Consider the following scenario:
A person visits their doctor or psychiatrist in a state of near-suicide. After probing for other possible causes of the patient’s condition, the psychiatrist diagnoses that their patient with clinical depression and prescribes a standard antidepressant.
The pill works uncommonly fast. Within two or three days the patient’s energy has returned, their dark mood lifts and for one brief moment they know what it’s like to feel normal.
However, their mind is racing. They start making grand plans. Meanwhile, their mind keeps racing. They think this is a side effect that will go away, so they take another pill. After all, the very last thing they want to happen is to crash back into that horrible depression, knowing full well that next time there may be no return.
But their racing mind refuses to stop. Instead, it cranks into an even higher gear. They can’t sleep, their heart is pounding, they’re talking a mile a minute and soon they’re vividly hallucinating. Riding a roller-coaster is inadequate to describe the experience. One is not driving the brain. Rather, the brain is driving the person.
The illness is bipolar disorder, also known as manic depression. Toss an antidepressant at a person with bipolar – with no mood stabilizing medication to hold the antidepressant action at bay – and watch them flip out – totally manic.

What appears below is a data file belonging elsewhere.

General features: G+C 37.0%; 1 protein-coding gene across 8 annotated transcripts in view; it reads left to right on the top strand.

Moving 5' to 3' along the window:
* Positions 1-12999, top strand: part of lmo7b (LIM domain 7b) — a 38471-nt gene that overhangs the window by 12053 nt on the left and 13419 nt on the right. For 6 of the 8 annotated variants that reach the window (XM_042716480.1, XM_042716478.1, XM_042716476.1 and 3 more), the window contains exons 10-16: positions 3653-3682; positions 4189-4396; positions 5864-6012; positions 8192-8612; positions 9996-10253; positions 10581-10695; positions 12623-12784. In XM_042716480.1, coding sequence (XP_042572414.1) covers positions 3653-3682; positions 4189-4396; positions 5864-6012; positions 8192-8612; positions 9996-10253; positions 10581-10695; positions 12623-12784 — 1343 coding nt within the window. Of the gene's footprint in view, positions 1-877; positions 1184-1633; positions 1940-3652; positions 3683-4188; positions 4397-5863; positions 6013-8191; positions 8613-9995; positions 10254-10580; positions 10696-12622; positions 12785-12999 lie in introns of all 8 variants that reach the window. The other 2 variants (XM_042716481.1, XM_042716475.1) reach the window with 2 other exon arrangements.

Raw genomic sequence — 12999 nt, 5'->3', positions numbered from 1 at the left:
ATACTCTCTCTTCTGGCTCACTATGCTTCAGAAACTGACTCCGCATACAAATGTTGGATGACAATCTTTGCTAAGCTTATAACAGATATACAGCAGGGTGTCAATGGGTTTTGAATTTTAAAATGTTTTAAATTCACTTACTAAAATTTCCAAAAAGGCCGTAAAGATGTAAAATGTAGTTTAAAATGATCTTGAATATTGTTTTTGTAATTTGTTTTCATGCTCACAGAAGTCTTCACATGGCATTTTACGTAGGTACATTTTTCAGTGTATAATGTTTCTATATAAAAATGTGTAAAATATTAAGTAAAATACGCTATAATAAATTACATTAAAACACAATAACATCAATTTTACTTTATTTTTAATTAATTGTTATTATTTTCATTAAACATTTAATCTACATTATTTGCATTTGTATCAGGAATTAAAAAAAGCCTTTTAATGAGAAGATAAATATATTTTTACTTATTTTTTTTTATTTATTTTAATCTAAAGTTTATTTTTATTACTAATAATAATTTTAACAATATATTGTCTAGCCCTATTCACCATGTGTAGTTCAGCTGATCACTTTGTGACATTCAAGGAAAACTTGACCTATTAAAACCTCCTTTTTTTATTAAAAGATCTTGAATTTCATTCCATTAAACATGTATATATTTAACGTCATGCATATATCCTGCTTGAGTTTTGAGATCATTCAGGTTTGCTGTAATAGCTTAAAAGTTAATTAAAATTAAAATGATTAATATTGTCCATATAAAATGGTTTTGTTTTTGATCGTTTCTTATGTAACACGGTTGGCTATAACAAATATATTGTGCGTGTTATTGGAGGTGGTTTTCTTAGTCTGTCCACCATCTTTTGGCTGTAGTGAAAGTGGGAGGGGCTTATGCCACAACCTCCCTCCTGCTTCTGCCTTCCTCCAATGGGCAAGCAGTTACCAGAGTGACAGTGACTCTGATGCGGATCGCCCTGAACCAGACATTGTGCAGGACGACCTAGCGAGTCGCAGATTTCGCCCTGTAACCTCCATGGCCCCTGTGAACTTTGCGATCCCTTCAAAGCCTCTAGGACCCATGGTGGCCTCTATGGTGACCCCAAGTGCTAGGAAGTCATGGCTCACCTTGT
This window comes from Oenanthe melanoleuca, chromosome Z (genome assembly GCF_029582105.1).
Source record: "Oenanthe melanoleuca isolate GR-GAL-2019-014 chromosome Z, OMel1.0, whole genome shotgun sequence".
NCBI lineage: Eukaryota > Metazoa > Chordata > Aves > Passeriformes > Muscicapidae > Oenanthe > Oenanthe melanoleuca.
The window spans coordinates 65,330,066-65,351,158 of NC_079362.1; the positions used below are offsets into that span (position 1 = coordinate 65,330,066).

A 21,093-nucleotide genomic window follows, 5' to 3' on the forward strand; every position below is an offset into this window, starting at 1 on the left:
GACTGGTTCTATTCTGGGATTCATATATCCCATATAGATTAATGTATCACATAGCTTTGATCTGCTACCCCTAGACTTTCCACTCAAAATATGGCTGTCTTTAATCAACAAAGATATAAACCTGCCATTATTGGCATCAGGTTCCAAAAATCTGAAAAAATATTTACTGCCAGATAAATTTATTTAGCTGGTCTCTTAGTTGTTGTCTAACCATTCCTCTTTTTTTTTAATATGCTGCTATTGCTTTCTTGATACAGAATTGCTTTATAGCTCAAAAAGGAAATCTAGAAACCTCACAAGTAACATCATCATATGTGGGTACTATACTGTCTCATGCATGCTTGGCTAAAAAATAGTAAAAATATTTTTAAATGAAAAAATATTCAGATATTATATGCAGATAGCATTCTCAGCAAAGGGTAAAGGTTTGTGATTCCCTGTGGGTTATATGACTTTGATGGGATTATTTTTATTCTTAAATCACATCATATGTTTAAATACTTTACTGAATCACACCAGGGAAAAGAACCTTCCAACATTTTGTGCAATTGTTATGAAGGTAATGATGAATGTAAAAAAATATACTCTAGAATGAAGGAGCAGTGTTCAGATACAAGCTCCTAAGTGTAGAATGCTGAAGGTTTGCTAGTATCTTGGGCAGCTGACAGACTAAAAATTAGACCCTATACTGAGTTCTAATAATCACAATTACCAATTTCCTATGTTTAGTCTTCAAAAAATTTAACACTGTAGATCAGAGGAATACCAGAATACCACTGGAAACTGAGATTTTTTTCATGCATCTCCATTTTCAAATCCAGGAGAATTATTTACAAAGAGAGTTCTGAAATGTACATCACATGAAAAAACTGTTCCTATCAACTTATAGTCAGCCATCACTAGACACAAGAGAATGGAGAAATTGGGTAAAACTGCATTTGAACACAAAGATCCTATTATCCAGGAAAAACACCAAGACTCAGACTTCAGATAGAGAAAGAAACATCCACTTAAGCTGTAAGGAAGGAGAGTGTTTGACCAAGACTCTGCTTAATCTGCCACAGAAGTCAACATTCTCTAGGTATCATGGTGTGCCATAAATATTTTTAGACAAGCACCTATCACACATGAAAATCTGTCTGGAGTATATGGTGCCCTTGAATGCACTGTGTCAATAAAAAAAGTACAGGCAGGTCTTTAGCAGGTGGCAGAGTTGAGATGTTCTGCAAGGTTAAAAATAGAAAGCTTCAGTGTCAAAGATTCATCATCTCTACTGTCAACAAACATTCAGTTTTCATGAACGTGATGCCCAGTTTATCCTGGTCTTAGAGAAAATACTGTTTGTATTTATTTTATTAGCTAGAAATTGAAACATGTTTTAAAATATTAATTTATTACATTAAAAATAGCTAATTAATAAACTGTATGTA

For the crisis intervention psychiatrist who saw a person in this condition, it was a no-brainer. “Bipolar mixed,” they wrote on the script with no comment. With those two words, a life is changed. After a lifetime of denial, the patient knew what they were up against. Having identified their adversary, they could begin to fight it, with an excellent chance of winning.
Why hadn’t their first psychiatrist picked it up? Most people with bipolar do not receive a correct diagnosis until their third or fourth try, usually years later. Unless they happen to land in the hospital in the midst of a wildly manic episode, there is not much on which the doctor to go.
The patient was depressed. At the time, they had no knowledge of bipolar in the family (since their diagnosis they’ve discovered it exists on both sides). All they talked about was their depression. All of them – their depression within a depression, their depression following a depression, their depression following the depression on top of the depression, and so on. Their “ups” were what they mistook for normal behavior, so they didn’t feel compelled to bring them to their psychiatrist’s attention.